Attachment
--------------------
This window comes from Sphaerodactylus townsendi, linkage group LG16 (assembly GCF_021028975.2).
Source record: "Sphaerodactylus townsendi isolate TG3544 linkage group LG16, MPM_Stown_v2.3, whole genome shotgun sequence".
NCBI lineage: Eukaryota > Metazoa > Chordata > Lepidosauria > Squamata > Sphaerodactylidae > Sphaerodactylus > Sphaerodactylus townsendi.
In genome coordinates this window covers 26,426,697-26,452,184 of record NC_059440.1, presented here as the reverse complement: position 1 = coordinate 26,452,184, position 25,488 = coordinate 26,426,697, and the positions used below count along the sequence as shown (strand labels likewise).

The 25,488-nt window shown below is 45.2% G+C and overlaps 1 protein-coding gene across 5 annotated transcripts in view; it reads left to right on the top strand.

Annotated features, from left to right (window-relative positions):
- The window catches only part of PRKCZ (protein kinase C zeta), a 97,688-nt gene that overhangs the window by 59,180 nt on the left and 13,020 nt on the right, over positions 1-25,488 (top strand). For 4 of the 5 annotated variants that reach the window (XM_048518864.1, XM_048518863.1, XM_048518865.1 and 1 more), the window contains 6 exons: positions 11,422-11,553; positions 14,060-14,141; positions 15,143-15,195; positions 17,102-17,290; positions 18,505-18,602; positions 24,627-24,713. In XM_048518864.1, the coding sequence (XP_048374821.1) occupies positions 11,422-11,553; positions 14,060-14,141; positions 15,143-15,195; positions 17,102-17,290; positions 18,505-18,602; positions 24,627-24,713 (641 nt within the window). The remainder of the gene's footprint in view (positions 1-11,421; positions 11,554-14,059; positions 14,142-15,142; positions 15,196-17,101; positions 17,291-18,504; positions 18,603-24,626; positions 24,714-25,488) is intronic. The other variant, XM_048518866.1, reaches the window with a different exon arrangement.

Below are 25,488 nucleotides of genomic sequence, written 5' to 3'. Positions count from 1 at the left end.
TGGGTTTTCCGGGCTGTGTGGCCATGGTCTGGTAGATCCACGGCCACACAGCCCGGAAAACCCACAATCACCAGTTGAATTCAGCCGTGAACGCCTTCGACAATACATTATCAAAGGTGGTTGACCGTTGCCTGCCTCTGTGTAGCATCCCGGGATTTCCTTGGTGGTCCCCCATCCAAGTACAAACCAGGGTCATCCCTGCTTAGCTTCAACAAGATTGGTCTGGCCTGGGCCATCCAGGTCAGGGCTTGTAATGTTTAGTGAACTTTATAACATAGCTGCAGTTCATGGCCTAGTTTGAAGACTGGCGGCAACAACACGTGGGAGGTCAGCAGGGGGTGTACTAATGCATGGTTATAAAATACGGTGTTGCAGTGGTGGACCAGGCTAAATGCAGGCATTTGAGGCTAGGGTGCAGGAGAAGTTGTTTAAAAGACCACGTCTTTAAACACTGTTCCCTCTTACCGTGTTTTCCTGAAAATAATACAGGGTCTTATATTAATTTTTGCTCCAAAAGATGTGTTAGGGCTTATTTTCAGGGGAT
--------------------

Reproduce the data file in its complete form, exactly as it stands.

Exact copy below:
This window comes from Sphaerodactylus townsendi, linkage group LG16 (assembly GCF_021028975.2).
Source record: "Sphaerodactylus townsendi isolate TG3544 linkage group LG16, MPM_Stown_v2.3, whole genome shotgun sequence".
NCBI lineage: Eukaryota > Metazoa > Chordata > Lepidosauria > Squamata > Sphaerodactylidae > Sphaerodactylus > Sphaerodactylus townsendi.
In genome coordinates this window covers 26,426,697-26,452,184 of record NC_059440.1, presented here as the reverse complement: position 1 = coordinate 26,452,184, position 25,488 = coordinate 26,426,697, and the positions used below count along the sequence as shown (strand labels likewise).

The 25,488-nt window shown below is 45.2% G+C and overlaps 1 protein-coding gene across 5 annotated transcripts in view; it reads left to right on the top strand.

Annotated features, from left to right (window-relative positions):
- The window catches only part of PRKCZ (protein kinase C zeta), a 97,688-nt gene that overhangs the window by 59,180 nt on the left and 13,020 nt on the right, over positions 1-25,488 (top strand). For 4 of the 5 annotated variants that reach the window (XM_048518864.1, XM_048518863.1, XM_048518865.1 and 1 more), the window contains 6 exons: positions 11,422-11,553; positions 14,060-14,141; positions 15,143-15,195; positions 17,102-17,290; positions 18,505-18,602; positions 24,627-24,713. In XM_048518864.1, the coding sequence (XP_048374821.1) occupies positions 11,422-11,553; positions 14,060-14,141; positions 15,143-15,195; positions 17,102-17,290; positions 18,505-18,602; positions 24,627-24,713 (641 nt within the window). The remainder of the gene's footprint in view (positions 1-11,421; positions 11,554-14,059; positions 14,142-15,142; positions 15,196-17,101; positions 17,291-18,504; positions 18,603-24,626; positions 24,714-25,488) is intronic. The other variant, XM_048518866.1, reaches the window with a different exon arrangement.

Below are 25,488 nucleotides of genomic sequence, written 5' to 3'. Positions count from 1 at the left end.
TGGGTTTTCCGGGCTGTGTGGCCATGGTCTGGTAGATCCACGGCCACACAGCCCGGAAAACCCACAATCACCAGTTGAATTCAGCCGTGAACGCCTTCGACAATACATTATCAAAGGTGGTTGACCGTTGCCTGCCTCTGTGTAGCATCCCGGGATTTCCTTGGTGGTCCCCCATCCAAGTACAAACCAGGGTCATCCCTGCTTAGCTTCAACAAGATTGGTCTGGCCTGGGCCATCCAGGTCAGGGCTTGTAATGTTTAGTGAACTTTATAACATAGCTGCAGTTCATGGCCTAGTTTGAAGACTGGCGGCAACAACACGTGGGAGGTCAGCAGGGGGTGTACTAATGCATGGTTATAAAATACGGTGTTGCAGTGGTGGACCAGGCTAAATGCAGGCATTTGAGGCTAGGGTGCAGGAGAAGTTGTTTAAAAGACCACGTCTTTAAACACTGTTCCCTCTTACCGTGTTTTCCTGAAAATAATACAGGGTCTTATATTAATTTTTGCTCCAAAAGATGTGTTAGGGCTTATTTTCAGGGGAT